Some of those who have completed basic training describe the course as one of the most positive experiences in their lives.

"I felt like I was sleeping my whole life, and only woke up after I took the course," said Tatyana Struyeva, 37, who completed basic training in 2002. "It definitely opened my eyes to who I am and why I'm in this world."

In addition to the basic training course, Avatar also offers a six-day advanced course, as well as a three-month "leadership program," where participants work in teams to accomplish three goals -- one personal, one within a group, and a third benefiting society in general. While many members choose to focus on anything, from starting a new business to losing weight, others have more exotic aspirations.

"One of our graduates will be parachuting onto the North Pole in a few weeks," Tikhonova said. "He'll be wearing an Avatar T-shirt over his jump suit when he does it."

Avatar has three courses: basic ($275), advanced ($540), and leadership ($480). For more information, call 730-5735 or 510-7743, or get information online at www.avatargroup.ru.


Apr 3, 2004

Chief Rabbi sounds alarm on mystical Kabbalah group

David Rowan
The London Times
April 3, 2004

The Chief Rabbi has issued an unprecedented public warning about the Kabbalah Centre, the mystical religious organisation favoured by celebrities including Madonna and Elizabeth Taylor, amid growing concern over its allegedly "cult-like" practices.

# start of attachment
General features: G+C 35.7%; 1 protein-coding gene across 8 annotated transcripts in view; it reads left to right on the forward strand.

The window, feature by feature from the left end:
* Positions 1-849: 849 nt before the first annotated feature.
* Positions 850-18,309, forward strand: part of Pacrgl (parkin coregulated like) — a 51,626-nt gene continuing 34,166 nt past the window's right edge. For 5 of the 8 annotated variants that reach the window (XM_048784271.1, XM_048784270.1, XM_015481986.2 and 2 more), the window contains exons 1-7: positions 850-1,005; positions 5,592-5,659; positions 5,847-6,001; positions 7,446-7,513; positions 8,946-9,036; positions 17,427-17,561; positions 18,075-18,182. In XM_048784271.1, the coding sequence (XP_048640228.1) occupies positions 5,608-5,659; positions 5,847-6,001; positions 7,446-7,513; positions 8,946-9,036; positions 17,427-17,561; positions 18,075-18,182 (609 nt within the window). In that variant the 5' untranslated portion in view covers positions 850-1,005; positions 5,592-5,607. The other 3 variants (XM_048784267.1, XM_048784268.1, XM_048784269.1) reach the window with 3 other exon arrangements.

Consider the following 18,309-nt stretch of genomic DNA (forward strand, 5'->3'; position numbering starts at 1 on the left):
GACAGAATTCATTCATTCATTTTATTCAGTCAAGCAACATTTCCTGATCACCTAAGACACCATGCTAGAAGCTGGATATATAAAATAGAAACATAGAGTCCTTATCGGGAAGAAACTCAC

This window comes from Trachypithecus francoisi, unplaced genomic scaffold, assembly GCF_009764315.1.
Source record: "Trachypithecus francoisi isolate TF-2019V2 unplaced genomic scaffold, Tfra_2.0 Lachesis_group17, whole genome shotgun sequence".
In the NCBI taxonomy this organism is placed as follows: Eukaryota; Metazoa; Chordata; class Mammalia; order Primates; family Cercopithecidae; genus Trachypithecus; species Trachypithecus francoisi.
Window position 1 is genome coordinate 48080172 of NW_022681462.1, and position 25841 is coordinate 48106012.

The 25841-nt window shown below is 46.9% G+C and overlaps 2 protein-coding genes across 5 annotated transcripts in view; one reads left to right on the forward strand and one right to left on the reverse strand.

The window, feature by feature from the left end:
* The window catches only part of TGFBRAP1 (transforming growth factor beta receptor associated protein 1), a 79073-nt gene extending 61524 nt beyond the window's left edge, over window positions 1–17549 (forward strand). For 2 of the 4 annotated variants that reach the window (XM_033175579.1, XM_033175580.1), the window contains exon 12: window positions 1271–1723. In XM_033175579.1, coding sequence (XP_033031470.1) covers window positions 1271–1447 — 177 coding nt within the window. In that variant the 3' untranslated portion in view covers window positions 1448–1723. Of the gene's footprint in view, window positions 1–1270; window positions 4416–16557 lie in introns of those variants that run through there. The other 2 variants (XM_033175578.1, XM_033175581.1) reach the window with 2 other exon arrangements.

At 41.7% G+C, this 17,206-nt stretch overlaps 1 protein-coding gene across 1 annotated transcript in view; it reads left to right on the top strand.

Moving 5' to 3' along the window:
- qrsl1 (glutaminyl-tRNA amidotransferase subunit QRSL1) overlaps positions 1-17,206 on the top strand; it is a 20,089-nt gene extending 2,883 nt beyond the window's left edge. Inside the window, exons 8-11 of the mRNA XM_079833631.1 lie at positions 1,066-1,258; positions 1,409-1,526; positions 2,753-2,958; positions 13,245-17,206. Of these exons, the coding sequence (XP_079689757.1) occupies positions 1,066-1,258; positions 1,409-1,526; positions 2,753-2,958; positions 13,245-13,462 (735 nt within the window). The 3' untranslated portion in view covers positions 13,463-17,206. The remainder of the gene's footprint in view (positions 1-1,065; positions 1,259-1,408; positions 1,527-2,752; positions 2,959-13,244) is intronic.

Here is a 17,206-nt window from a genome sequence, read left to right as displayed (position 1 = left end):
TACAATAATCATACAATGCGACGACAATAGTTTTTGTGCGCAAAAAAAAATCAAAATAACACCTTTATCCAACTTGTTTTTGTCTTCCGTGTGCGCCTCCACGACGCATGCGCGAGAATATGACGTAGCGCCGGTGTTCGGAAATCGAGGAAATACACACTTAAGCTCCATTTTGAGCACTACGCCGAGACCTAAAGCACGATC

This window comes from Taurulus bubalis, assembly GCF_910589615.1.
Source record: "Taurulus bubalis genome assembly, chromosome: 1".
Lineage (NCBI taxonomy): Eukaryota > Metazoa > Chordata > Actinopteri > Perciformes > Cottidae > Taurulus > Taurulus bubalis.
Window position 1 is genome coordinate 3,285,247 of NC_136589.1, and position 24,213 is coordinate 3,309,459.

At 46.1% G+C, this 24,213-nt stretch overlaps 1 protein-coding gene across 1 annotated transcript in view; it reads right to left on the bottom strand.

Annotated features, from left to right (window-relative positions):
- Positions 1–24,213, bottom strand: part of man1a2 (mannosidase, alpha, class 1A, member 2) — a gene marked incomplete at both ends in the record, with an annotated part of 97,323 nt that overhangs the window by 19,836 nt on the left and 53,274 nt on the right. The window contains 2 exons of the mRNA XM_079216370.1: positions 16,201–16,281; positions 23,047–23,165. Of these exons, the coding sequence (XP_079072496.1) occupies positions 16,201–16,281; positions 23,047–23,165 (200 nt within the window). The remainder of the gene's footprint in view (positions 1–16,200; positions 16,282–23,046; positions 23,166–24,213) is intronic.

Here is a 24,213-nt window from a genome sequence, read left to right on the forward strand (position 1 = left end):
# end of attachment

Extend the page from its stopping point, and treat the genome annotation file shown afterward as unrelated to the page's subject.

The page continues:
The intervention of Dr. Jonathan Sacks comes as the centre prepares an intensive recruitment campaign from its new £3.65 million base in London, and follows serious complaints received by other Jewish bodies in Britain.

Former recruits have alleged that they were put under pressure to donate large sums of money to the centre, and to sever ties with unsupportive partners or families, with warnings that "bad things would happen" if they left.

One London businesswoman, in her early 30s, described how ten weeks ago a Kabbalah Centre rabbi urged her to donate £65,000 on the spot to cleanse her late parents' souls.

Such a gift, the woman claims she was told, would free her from the negative energy that prevented her from having children or a successful relationship. When she explained that she could not immediately raise the cash, she says that she was urged instead to sign over to the centre a property that she owns.

Dr. Sacks is so concerned about the claims being made about the centre that his office has issued a statement to be sent to synagogues in Britain.

It reads: "In the light of issues which have been brought to our attention relating to the Kabbalah Centre in the UK, we wish it to be known this organisation does not fall within the remit of the Chief Rabbinate or any other authority in the UK recognised by us." It is jointly signed by the London Beth Din, the main rabbinical court, and the United Synagogue movement, and is intended to echo similar warnings from rabbinic authorities in other countries where the group operates.

The centre, whose classes are open to non-Jews and Jews, claims to have reached 3.5 million people around the world with its teachings, based on a mystical interpretation of Jewish law. Its founder, Rabbi Philip Berg, a former New York insurance salesman, reinvented himself in the 1960s as "the world¹s foremost authority on the Kabbalah."

The Kabbalah Centre declined to answer questions detailing allegations made in a series of interviews conducted by The Times. Instead, Yehuda Berg, Philip Berg¹s son, said they had, in the most part "excellent relations" with the organised Jewish religion. He blamed the complaints on "the jealous and the sceptical."